Two Poems

Poetry / Richard Jackson

Spooky Action at a Distance: an Elegy

Franz Wright 1953–2015

That woman, olive army jacket loose over her Salvation Army
skirt, has coaxed her shopping cart towards whatever life
the morning might bring. A few blackbirds are still trying
to deny the dawn. A dragonfly stops mid-air to imagine
a life beyond this one, then darts away as if to forget it.
Isn’t that bee trying to sip from the soda can a bit pretentious?
The woman’s dreams are bottomless. How does the woodpecker
know where to strike next? How does one distant atom know
what the other is doing? How does the wind that has come
such a long way know which windows to rattle? The stars have
already dissolved. Our dreams are locked under eyelids.
The distant mountains appear like hedges. The pale moon is
humbled. Birds celebrate the fact of air. Franz would know that
God sits around the fire under the overpass with the other migrant
workers. Their souls are made of blood. Anything that’s anything
seems out of reach. If only he could supply their papers. If only
the day delivered on its promises. Eternity’s mirror reflects us all.
It doesn’t matter that the skywriter’s message is already tattered.
A truck jackknifes. A train totters off the tracks. The woman knows
more than we do about pilgrimage. The workers know which
prayers are real and which aren’t. The long narrow streaks of cloud
stretch towards the horizon as if some giant hand had reached
up from the earth and scratched the sky trying to get out.

The Secrets of Imagination

I imagined you said the cicadas, afraid we would overhear
their secrets, stop as we approach. I imagined you said
they are planning, as Plato thought, our future. I was, sorry,
prying, like those doctors in 1822 who examined the insides
of Alexis St Martin through the bullet wound in his stomach
that healed with a permanent opening. We are such mysteries
to ourselves. Tonight a few orphaned stars announce themselves
again. A straggling cloud loses its way behind the trees.
How often our own dreams struggle against gravity. I imagined
the man who’ll clean the park in the morning collecting scraps
of paper out of which he invents the story of his life. He too
looks through the world we know to the world we don’t know.
I imagined the five dimensional world the scientists say cloaks ours
so that we can never really measure what we see. This morning
I surprised two raccoons who turned and disappeared back
towards the mulch pile. A moment later the mother dashed out
from hiding in the bushes when I passed out of range. The air
seemed to hold, and then dissolve, her presence. But tonight
the moon seems reluctant to reveal anything. The usual dusk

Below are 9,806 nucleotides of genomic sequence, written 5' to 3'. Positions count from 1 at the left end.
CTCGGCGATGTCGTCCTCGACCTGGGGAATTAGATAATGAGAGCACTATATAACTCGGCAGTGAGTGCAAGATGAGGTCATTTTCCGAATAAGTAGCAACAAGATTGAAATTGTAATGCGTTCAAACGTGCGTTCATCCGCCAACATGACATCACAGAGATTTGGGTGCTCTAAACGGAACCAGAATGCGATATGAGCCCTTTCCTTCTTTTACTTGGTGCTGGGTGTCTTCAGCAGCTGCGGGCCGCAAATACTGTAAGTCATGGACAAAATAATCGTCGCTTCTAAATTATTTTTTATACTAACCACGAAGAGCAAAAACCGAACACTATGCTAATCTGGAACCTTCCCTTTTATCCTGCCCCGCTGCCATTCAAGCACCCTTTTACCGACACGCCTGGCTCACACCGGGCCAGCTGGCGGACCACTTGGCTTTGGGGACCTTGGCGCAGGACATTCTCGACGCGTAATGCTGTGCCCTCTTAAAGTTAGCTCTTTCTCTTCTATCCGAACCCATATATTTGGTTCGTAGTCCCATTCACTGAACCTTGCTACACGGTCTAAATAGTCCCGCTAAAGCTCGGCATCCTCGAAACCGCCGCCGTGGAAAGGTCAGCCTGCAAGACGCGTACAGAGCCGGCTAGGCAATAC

light is dismissive. A streetlight flickers. A vapor trail breaks up
on the first stars. I imagine the cicadas say one thing to us,
another to themselves. I can’t imagine how many worlds
lie between what we don’t say and what we do. I don’t know
what happens to all those memories we hold. I imagine they linger
in the places we have been. Where the raccoons disappeared
soldiers fled a battle on the ridge a hundred and fifty years ago
leaving behind not only buttons and buckles for metal detectors
but their spirits that haunt the woods. Or their dreams are fossils.
Now a trellis of sounds hovers over us again. In Sansepolcro
the eyes in Pierro della Francesca’s Resurrection of Christ tracked
us wherever we stood in the gallery. It was as if we were urged
to invent another life than what we knew. From where we stand now
our own lives watch us from the shadows that perch among the trees.
Whatever they say is said in the language of flickering leaves.
Tomorrow the raccoons will know to keep together. It was just
a failure of imagination. The cicadas know everything we failed to love
tells us what we need to love. It is the secret we all share beyond words.
Or this: we carry inside us a hidden life that we hold only to share,
like the dove the man trying to cross the border in Texas kept
in his pocket, saying, when captured, it was for luck, and from love.

Richard Jackson has published over twenty books including thirteen books of poems, most recently Traversings (with Robert Vivian) from Anchor and Plume and Retrievals (C&R Press, Maxine Kumin Award winner). He has received Guggenheim, NEA, NEH, and two Witter-Bynner fellowships and is the winner of five Pushcart Prizes. He has been teaching at the Iowa Summer Festival, The Prague Summer Workshops, and regularly at UT-Chattanooga (since 1976), where he founded and directs the Meacham Writers’ Conference.